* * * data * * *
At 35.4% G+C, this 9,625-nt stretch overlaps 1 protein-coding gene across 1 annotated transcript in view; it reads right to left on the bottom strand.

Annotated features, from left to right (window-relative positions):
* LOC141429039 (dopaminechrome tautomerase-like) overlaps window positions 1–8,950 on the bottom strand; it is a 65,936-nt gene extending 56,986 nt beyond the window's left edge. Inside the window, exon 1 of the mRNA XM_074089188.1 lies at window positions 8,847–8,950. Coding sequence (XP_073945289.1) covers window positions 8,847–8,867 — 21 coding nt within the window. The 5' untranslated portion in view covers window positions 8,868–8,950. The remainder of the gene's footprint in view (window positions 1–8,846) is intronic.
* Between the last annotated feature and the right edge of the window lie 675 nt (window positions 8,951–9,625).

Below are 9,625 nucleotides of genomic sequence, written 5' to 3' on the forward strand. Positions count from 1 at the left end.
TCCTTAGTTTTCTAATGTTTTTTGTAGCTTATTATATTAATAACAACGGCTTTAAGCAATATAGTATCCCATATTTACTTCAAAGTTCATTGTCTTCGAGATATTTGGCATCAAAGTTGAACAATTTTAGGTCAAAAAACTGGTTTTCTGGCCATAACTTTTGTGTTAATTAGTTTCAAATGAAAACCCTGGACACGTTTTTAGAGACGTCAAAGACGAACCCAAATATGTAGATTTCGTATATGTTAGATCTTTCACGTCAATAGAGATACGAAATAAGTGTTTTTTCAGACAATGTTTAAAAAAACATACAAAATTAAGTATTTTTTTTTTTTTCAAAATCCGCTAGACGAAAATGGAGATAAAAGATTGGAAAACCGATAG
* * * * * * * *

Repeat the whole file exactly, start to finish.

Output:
At 35.4% G+C, this 9,625-nt stretch overlaps 1 protein-coding gene across 1 annotated transcript in view; it reads right to left on the bottom strand.

Annotated features, from left to right (window-relative positions):
* LOC141429039 (dopaminechrome tautomerase-like) overlaps window positions 1–8,950 on the bottom strand; it is a 65,936-nt gene extending 56,986 nt beyond the window's left edge. Inside the window, exon 1 of the mRNA XM_074089188.1 lies at window positions 8,847–8,950. Coding sequence (XP_073945289.1) covers window positions 8,847–8,867 — 21 coding nt within the window. The 5' untranslated portion in view covers window positions 8,868–8,950. The remainder of the gene's footprint in view (window positions 1–8,846) is intronic.
* Between the last annotated feature and the right edge of the window lie 675 nt (window positions 8,951–9,625).

Below are 9,625 nucleotides of genomic sequence, written 5' to 3' on the forward strand. Positions count from 1 at the left end.
TCCTTAGTTTTCTAATGTTTTTTGTAGCTTATTATATTAATAACAACGGCTTTAAGCAATATAGTATCCCATATTTACTTCAAAGTTCATTGTCTTCGAGATATTTGGCATCAAAGTTGAACAATTTTAGGTCAAAAAACTGGTTTTCTGGCCATAACTTTTGTGTTAATTAGTTTCAAATGAAAACCCTGGACACGTTTTTAGAGACGTCAAAGACGAACCCAAATATGTAGATTTCGTATATGTTAGATCTTTCACGTCAATAGAGATACGAAATAAGTGTTTTTTCAGACAATGTTTAAAAAAACATACAAAATTAAGTATTTTTTTTTTTTTCAAAATCCGCTAGACGAAAATGGAGATAAAAGATTGGAAAACCGATAG